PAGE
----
Not far from here is Campo di San Barnaba and Camp della Salute, where Steven Spielberg brought the third part of his Indiana Jones trilogy to life. In Indiana Jones and The Last Crusade, the San Barnaba church serves as a double of the exterior of the nearby Biblioteca di San Barnaba and, after Harrison Ford descends to explore the catacombs, he then emerges from a manhole in the centre of the square. It’s one of the more popular film locations in the city, so just follow the crowds. A five-minute walk south back along the promenade that fringes the Grand Canal brings you to the charming Hotel Palazzo Stern and its adjoining boathouse, where Mark Wahlberg and Jason Statham embarked on the explosive bank heist that kicked-off their 2003 update of The Italian Job.

No trip to Venice is complete without crossing the Ponte di Rialto. Thanks to its mix of vendors and unparalleled viewpoints, it should come as no surprise that the bridge has formed the backdrop to numerous Hollywood flicks. Johnny Depp and Angelina Jolie have fooled around in The Tourist and in the nearby Campo della Pescheria and Joseph Fiennes even fell straight into the water in The Merchant of Venice. Autumn, in particular, is a great time to explore the surrounding bacaro wine bars like Al Pesador Osteria and Osteria Antica Dolo that dot the neighbourhood (where you can drink with the locals and get change from EUR3). If you use your imagination, you’ll also be able to place the two false buildings that were destroyed during the climatic finale of Casino Royale on the opposite side of the Grand Canal.

If you want to splurge like only a movie star can, then check-in to the Hotel Danieli where both Depp and Jolie have both stayed. Located next to the Doge’s Palace and the Bridge of Sighs, it’s made up of three historic palazzi, so expect serious luxury fit for VIPs. Alternatively, take a five-minute gondola or ferry ride from the boat stations in front of the Palazzo Ducale to the Hotel Cipriani on Isola Della Guidecca. George Clooney regularly checks-in and, even if you can’t afford the pricey room rates, it’s worth popping in for an early evening cocktail at the Gabbiano Bar. That’s because it’s the only hotel in the world where he has personally created drinks for the menu. When he was in town to promote Good Night, and Good Luck, he popped behind the bar and created the vodka and cranberry concoction Buona Notte and Nina’s Special, which he dedicated to his mum.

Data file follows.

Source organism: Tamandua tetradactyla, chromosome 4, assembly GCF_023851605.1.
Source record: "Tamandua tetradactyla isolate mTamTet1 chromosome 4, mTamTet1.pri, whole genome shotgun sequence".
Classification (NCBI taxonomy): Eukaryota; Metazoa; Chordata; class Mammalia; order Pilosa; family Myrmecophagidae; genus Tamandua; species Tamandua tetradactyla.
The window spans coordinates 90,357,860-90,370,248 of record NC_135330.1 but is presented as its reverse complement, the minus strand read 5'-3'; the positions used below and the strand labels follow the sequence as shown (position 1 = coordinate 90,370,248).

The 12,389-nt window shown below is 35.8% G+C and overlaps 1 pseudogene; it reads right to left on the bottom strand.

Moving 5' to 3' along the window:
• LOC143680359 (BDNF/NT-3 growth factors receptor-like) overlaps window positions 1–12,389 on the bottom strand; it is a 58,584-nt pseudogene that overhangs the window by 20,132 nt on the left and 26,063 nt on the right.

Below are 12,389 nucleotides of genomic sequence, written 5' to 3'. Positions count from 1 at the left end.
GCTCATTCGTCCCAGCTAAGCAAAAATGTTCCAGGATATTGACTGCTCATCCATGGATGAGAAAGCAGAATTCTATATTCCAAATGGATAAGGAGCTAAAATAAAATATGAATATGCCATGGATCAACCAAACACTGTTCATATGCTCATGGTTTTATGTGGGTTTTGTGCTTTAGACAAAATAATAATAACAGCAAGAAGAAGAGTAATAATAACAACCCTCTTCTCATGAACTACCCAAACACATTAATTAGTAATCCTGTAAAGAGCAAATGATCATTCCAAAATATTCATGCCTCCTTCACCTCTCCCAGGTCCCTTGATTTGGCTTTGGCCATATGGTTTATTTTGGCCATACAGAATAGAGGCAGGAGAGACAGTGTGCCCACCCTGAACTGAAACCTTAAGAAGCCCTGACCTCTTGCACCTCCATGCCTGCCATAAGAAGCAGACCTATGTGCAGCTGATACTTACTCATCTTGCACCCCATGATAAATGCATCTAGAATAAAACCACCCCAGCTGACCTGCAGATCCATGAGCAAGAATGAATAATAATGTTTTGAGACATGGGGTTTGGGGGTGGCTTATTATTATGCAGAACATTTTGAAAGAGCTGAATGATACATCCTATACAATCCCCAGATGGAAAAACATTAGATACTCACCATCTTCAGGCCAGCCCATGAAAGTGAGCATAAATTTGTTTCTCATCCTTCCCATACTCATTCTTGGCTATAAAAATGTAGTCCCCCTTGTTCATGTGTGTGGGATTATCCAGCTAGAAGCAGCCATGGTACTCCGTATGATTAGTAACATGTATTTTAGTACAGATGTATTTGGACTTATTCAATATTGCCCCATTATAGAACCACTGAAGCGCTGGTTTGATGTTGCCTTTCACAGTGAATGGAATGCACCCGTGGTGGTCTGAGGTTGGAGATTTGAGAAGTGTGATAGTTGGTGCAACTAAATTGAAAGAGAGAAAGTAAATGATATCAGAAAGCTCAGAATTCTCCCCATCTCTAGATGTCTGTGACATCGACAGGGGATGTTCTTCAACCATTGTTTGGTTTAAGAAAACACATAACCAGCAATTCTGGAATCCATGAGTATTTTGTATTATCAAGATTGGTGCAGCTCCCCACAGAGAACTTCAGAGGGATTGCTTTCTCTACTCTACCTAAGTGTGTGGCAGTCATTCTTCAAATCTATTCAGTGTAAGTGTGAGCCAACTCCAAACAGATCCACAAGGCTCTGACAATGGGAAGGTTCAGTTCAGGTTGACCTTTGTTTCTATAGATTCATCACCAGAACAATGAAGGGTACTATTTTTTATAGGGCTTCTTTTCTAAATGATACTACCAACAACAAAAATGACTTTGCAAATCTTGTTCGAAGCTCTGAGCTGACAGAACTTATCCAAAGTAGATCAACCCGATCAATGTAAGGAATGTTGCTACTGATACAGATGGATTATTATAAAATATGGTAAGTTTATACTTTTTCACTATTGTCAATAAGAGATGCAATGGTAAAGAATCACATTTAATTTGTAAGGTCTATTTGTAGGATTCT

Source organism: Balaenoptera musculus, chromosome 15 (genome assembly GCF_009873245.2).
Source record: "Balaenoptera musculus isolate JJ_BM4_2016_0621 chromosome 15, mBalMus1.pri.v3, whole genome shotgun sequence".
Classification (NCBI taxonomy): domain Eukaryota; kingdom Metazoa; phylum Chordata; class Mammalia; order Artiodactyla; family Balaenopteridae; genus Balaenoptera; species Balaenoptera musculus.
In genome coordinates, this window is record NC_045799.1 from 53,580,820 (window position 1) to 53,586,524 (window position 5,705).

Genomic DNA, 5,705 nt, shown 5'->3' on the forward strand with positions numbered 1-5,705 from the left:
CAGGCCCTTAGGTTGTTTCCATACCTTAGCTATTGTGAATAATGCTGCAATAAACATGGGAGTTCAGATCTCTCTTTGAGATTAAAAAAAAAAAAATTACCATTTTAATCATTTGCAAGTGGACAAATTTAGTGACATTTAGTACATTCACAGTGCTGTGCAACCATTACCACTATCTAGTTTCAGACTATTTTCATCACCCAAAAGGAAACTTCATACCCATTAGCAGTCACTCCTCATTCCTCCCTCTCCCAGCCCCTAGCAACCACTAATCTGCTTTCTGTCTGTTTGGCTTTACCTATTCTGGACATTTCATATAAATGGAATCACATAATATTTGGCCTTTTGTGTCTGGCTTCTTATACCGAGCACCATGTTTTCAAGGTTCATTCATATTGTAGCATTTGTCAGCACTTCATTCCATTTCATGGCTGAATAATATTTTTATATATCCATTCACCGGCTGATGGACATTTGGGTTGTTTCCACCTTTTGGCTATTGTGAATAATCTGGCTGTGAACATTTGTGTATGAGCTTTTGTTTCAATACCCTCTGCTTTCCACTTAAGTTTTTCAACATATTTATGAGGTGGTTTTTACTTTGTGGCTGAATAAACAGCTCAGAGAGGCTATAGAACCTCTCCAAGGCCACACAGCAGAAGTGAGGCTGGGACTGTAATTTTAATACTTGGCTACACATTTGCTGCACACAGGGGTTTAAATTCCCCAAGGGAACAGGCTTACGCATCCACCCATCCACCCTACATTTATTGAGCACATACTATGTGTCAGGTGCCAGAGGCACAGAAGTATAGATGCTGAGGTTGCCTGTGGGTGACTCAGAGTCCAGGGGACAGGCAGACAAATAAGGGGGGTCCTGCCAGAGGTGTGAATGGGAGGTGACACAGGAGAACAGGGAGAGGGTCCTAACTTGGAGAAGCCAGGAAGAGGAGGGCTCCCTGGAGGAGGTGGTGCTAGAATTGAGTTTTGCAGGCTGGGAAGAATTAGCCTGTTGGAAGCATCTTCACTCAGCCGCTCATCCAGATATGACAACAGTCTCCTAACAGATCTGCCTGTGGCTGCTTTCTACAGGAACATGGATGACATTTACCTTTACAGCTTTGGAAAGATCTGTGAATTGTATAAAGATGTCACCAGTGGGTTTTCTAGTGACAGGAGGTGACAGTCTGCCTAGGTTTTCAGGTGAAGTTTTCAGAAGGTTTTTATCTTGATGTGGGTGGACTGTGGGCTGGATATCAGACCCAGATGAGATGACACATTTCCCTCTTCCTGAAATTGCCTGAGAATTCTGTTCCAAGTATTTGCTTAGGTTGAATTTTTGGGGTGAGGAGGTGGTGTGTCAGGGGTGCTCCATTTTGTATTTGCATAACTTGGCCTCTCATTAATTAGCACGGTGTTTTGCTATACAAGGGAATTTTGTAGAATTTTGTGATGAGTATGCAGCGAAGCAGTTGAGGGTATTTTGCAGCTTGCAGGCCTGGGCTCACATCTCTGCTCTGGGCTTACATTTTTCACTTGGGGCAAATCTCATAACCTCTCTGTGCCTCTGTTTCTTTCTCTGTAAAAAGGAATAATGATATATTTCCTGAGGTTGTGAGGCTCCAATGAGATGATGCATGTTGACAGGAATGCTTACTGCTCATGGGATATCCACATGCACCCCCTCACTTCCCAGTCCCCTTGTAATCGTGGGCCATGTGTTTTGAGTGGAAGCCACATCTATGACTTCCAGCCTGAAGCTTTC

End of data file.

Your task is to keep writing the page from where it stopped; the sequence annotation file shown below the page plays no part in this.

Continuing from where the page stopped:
Clooney isn’t the only convert. Tom Hanks, Steven Spielberg and Charlize Theron have stayed – the last time Theron stayed during the Venice Film Festival she persuaded the long-serving head barman Walter Bolzonella to conjure up her favourite pasta dish at 3am after the kitchen was closed. The luxury hotel is also notable for its Cips restaurant, where Daniel Craig parked up in his yacht in Casino Royale, and it has unparalleled views across the lagoon to the Campanile. If you want to share a changing room with the likes of Daniel Craig or Leonardo DiCaprio – who has also stayed here – then don’t miss its swimming pool, one of the few in the city and certainly the most extravagant.